In 1953, over one hundred years after her death, Ada's notes on Babbage's Analytical Engine were republished. The engine has now been recognized as an early model for a computer and Ada's notes as a description of a computer and software.
Lovelace's notes were labelled alphabetically from A to G. In note G, she describes an algorithm for the analytical engine to compute Bernoulli numbers. It is considered the first algorithm ever specifically tailored for implementation on a computer, and Ada is often cited as the first computer programmer for this reason; however, the engine has never been completed, so her code never tested.
Conceptual leap 
In her notes, Lovelace emphasized the difference between the Analytical Engine and previous calculating machines, particularly its ability to be programmed to solve problems of any complexity. Lovelace realized that the potential of the device extended far beyond mere number crunching. She wrote:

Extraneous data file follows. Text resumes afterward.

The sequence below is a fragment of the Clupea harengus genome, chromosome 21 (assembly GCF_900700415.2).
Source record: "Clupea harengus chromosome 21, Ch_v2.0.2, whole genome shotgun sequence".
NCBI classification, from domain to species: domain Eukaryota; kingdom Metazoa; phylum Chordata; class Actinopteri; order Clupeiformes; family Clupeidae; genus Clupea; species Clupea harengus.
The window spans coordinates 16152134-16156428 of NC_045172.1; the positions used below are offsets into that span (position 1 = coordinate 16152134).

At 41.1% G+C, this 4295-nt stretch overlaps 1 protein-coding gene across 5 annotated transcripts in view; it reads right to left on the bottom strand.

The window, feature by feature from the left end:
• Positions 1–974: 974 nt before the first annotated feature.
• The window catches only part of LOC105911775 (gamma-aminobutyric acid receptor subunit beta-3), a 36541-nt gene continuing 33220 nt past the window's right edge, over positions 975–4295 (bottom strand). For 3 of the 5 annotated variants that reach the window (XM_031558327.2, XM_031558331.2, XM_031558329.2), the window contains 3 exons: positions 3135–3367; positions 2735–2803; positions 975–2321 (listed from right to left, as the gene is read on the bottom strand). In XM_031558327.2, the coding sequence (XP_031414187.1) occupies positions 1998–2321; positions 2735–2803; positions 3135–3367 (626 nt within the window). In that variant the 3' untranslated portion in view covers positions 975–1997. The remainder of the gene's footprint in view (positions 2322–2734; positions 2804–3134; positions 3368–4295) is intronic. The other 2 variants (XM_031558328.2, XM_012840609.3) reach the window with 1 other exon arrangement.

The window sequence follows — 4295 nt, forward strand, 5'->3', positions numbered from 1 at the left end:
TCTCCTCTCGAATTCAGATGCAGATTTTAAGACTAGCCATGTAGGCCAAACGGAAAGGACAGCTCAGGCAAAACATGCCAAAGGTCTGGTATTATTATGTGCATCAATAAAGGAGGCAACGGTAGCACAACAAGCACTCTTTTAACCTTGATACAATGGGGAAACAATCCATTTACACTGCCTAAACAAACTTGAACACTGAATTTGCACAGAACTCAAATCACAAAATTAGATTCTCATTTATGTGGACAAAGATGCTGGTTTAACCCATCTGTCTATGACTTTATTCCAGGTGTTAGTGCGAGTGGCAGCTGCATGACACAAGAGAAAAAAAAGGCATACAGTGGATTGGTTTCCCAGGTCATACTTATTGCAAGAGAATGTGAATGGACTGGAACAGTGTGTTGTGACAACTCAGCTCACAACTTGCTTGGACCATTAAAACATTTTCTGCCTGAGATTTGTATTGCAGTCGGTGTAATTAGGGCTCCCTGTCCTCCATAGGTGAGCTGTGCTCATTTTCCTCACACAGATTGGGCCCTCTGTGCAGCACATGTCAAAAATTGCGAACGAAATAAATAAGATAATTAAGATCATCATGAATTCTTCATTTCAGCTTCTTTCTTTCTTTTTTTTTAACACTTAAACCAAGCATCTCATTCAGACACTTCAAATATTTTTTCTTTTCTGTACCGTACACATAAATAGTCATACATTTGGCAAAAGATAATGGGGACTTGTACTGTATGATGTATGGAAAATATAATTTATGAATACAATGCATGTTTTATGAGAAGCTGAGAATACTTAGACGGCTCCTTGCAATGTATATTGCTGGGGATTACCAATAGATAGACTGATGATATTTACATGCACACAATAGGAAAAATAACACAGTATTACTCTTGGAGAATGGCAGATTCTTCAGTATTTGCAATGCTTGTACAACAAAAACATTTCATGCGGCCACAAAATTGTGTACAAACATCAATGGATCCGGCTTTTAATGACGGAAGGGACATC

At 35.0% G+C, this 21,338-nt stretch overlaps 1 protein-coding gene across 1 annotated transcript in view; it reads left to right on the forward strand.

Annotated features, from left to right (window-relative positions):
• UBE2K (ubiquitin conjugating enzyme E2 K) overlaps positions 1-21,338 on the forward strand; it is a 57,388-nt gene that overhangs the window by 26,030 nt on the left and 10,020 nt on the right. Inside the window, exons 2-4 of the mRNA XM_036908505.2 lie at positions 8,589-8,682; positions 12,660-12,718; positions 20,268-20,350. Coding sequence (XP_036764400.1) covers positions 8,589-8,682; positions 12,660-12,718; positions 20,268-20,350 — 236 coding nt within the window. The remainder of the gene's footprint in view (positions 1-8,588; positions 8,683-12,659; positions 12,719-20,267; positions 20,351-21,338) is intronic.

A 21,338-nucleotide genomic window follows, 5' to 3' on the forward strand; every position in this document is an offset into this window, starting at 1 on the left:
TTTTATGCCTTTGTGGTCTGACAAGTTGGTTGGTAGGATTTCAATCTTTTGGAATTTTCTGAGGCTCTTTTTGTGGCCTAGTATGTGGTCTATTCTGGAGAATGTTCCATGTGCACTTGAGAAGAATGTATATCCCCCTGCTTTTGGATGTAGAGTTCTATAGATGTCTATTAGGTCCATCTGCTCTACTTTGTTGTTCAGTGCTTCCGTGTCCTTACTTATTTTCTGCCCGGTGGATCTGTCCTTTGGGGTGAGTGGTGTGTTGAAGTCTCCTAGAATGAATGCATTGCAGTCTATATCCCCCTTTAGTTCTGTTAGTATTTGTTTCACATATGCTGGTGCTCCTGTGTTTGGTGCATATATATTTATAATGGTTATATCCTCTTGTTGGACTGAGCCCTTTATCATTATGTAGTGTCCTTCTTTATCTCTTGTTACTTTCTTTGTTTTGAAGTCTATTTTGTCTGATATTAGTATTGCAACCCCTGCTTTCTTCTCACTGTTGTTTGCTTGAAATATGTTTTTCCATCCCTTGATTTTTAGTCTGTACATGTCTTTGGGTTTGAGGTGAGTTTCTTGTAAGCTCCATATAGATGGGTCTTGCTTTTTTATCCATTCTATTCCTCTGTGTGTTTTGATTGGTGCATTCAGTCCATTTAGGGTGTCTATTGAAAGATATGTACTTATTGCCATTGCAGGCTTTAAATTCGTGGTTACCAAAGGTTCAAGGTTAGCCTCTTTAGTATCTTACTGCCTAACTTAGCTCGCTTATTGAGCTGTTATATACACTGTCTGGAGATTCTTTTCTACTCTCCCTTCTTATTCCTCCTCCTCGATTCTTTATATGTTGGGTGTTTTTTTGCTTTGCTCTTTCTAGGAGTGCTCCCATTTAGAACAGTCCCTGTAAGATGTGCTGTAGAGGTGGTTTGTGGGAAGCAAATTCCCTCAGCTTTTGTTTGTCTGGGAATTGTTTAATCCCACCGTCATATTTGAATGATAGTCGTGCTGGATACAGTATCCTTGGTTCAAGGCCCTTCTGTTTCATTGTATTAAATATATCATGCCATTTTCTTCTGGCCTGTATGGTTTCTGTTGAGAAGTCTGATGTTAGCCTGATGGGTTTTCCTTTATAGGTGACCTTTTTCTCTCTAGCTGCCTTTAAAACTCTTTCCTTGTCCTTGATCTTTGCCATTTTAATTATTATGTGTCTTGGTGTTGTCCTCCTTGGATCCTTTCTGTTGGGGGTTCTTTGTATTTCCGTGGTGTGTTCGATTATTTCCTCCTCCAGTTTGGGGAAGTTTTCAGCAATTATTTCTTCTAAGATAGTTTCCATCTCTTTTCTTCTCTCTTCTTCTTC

[The Analytical Engine] might act upon other things besides number, were objects found whose mutual fundamental relations could be expressed by those of the abstract science of operations, and which should be also susceptible of adaptations to the action of the operating notation and mechanism of the engine...
Supposing, for instance, that the fundamental relations of pitched sounds in the science of harmony and of musical composition were susceptible of such expression and adaptations, the engine might compose elaborate and scientific pieces of music of any degree of complexity or extent.
This analysis was a conceptual leap from previous ideas about the capabilities of computing devices, and foreshadowed the capabilities and implications of the modern computer. This insight is seen as significant by writers such as Betty Toole and Benjamin Woolley, as well as programmer John Graham-Cumming, whose project Plan 28 has the aim of constructing the first complete Analytical Engine.